“I remember when my husband and I had our first discussions about having babies and raising children, the images I conjured up in my head consisted of things like, a baby silently curled up next to us on our bed, sleeping peacefully as he and I competed against each other in Words With Friends (it was 2008, okay?) or siblings independently playing outside in our backyard, while he and I sipped Arnold Palmers on the deck and casually thumbed through the newspaper that we would obviously be mature enough to have delivered by then.
What those images did not include was me at 5:14 a.m., looking very un-camera ready, shushing my children from my bedroom and shouting things like, ‘IN THIS FAMILY, CHILDREN DO NOT GET UP BEFORE 6!’ and shoving a small corner of my pillowcase in my ear.
But I think we can all agree that raising children isn’t exactly how we pictured it.
What I think we can also all agree on is that raising children today is infinitely harder than it was back when our grandparents had kids. Of course, there were challenges for the moms and dads of the 1950’s-60’s. I mean hello, Cuba. But through my rose colored glasses, it seems to me that parenting back then involved a simpler order of operations – a game of Checkers, if you will. Parents fed, loved and got their little ones across the board and in return, the children grew up to be nice, well-mannered human beings.
But now, raising children has transmogrified (for you Calvin and Hobbes buffs out there) into a chess match against the world-at-large, who suddenly seem to have a whole lot to say about the way we all rear our offspring. For example:
The Excuse Note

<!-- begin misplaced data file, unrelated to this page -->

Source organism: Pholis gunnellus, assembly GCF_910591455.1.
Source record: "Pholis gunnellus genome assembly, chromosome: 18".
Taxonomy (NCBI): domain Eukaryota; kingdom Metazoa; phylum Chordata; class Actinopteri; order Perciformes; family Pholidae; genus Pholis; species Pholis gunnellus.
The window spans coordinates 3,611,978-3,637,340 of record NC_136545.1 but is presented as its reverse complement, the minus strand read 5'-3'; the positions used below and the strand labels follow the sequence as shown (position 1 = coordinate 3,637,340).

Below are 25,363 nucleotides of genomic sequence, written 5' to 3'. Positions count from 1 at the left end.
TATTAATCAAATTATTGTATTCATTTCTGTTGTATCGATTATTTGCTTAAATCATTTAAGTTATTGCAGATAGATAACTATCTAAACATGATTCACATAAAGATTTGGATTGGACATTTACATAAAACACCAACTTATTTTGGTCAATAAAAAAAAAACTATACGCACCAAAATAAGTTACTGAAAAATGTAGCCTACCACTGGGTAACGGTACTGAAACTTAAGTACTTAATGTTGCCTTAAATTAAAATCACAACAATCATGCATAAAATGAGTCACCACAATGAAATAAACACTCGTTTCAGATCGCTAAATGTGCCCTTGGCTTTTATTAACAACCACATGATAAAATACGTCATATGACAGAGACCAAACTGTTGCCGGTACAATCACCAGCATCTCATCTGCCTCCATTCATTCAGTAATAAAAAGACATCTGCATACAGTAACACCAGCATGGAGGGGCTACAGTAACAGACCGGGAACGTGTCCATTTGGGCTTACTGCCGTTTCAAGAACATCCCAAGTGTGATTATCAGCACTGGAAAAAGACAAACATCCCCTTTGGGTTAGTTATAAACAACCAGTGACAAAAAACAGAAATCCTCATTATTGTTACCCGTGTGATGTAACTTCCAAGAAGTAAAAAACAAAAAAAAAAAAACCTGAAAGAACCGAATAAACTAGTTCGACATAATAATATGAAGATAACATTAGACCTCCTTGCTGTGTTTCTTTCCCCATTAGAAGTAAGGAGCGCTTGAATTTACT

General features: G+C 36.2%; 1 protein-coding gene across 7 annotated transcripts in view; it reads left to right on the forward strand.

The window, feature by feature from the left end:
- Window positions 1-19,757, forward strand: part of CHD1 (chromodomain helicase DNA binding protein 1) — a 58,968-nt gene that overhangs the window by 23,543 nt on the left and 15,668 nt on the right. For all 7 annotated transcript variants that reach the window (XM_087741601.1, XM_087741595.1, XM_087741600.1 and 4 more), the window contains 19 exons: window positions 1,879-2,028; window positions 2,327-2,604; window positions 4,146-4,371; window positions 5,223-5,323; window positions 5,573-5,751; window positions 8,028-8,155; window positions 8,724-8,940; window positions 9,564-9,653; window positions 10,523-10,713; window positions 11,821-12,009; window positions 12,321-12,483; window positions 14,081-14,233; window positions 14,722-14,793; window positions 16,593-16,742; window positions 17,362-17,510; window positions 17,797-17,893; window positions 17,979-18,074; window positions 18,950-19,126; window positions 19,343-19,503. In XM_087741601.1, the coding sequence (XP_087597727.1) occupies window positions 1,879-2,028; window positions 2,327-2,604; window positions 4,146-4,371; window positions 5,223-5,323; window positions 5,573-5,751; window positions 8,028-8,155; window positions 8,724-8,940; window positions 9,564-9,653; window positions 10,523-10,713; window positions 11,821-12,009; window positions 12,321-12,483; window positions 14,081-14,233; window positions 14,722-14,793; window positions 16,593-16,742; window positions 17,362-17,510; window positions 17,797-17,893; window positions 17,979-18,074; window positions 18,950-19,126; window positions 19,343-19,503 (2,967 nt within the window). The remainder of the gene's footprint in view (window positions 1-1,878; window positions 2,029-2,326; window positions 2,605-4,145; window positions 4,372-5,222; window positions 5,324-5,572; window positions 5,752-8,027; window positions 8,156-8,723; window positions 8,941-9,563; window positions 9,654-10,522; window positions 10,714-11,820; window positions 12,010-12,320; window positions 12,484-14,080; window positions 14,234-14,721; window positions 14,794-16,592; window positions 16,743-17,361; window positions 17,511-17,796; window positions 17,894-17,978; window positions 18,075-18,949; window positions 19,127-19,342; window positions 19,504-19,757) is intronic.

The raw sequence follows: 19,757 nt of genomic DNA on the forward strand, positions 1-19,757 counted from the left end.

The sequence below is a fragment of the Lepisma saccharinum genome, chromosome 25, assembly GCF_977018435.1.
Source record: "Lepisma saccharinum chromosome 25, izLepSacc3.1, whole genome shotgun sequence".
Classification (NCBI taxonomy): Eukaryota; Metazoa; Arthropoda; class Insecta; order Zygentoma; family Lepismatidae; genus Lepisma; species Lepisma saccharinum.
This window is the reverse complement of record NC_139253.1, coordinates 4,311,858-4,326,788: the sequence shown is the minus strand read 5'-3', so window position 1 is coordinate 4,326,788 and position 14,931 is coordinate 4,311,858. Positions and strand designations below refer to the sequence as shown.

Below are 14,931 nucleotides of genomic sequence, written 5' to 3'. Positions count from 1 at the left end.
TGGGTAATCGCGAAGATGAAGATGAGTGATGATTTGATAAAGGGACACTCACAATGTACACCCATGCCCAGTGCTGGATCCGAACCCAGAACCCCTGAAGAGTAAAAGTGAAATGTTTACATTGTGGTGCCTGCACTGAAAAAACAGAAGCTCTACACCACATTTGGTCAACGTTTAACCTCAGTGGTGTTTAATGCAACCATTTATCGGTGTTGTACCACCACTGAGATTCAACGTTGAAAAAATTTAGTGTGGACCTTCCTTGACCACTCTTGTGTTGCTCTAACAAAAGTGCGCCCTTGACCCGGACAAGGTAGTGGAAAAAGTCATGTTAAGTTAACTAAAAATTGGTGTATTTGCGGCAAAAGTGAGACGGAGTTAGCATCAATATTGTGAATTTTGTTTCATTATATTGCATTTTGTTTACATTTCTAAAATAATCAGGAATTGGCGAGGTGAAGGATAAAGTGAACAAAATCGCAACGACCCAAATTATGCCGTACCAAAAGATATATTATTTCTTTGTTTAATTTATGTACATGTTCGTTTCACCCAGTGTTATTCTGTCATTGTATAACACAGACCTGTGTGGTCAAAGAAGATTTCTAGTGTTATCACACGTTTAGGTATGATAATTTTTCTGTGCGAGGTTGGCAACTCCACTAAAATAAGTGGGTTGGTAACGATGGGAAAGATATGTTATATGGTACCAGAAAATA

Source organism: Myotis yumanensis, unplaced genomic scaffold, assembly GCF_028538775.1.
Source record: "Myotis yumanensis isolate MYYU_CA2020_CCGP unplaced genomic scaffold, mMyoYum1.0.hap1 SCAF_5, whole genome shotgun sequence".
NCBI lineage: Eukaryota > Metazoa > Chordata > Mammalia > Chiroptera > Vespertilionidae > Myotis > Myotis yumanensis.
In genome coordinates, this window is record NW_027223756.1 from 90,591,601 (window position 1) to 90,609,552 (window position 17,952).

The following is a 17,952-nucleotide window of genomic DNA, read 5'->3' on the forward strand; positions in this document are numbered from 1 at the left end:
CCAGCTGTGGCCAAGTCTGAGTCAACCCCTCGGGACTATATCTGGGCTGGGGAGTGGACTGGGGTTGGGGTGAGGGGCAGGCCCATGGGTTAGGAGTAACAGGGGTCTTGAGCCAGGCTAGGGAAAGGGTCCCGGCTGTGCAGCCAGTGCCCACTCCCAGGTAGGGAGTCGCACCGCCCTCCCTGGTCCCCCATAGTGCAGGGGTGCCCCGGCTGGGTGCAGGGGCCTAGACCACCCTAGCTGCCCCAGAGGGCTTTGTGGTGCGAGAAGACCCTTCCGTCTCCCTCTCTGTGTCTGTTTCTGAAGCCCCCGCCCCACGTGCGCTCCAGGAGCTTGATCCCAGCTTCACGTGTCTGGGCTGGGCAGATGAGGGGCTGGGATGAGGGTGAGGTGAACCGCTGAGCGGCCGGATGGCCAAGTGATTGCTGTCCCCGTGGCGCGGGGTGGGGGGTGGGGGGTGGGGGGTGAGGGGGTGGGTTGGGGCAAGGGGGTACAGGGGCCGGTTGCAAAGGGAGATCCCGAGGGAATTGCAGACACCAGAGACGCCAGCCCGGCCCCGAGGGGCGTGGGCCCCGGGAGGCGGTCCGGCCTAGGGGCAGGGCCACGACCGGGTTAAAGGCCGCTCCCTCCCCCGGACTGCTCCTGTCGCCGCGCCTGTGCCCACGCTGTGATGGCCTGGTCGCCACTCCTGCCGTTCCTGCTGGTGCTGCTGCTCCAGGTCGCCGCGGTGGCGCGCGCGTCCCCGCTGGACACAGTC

I would venture to guess that while planning a plucky little family beach vacation in 1963, my child’s school’s attendance secretary would be the last person on my mind. No, I like to think my thoughts would be on packing the perfect picnic basket (probably full of roast beef sandwiches and Coca Cola) and steering clear of old-timey lifeguards, armed with too much Brylcreem and not enough sunscreen.
These days, if my family and I want to scoot out of town to spend some quality time in the surf and sand, I have to pen a meticulously crafted excuse note and essentially beg the staff at the elementary school not to call DCS.
Dear School Staff,
Please excuse my son for the next two days. He will be spending some quality time with his family at the beach. I know, I KNOW, school rules and family drools, but just this one time couldn’t he stay home from school without a fever? I promise we will practice our multiplication tables in the sand.
A mom who already booked the condo
Thankfully I had lots of practice writing convincing excuse notes when I was penning my own in high school (sorry Mom), so we haven’t breached the truancy threshold just yet, but God forbid we decide to play hooky to visit Santa before our holiday break officially begins…
I will be the first to admit that I am not a person who thrives at something that ends in the word ‘group’, so please forgive me if you are a mother who enjoys large gatherings of women and children convening together in the same place each week. But back when I was a new mom, I thought joining a playgroup would be the answer to all my mommy-ing woes. Instant friends for my baby! Instant friends for me! Instant reason to take off my nighttime nursing bra and swap it out for a daytime nursing bra!